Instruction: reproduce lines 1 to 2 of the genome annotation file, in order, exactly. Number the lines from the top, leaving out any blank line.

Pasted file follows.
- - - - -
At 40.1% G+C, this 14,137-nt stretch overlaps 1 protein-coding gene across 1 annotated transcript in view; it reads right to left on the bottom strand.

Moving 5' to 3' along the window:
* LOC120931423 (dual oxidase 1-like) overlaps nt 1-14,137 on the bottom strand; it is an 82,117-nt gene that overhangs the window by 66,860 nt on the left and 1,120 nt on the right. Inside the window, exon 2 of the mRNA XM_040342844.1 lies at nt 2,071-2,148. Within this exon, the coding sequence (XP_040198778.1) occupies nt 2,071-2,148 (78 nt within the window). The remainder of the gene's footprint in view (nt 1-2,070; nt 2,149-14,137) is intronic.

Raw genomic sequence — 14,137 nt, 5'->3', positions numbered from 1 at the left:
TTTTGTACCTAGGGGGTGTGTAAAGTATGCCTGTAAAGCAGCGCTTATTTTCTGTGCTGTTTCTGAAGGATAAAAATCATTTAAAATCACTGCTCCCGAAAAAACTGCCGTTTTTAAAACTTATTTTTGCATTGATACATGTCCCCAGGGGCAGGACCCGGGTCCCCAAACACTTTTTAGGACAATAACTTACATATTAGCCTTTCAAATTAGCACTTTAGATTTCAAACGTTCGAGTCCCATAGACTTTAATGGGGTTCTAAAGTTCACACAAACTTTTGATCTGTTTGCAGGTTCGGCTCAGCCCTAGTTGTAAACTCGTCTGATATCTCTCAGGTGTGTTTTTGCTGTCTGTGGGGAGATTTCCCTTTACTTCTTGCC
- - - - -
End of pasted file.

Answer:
At 40.1% G+C, this 14,137-nt stretch overlaps 1 protein-coding gene across 1 annotated transcript in view; it reads right to left on the bottom strand.

Moving 5' to 3' along the window: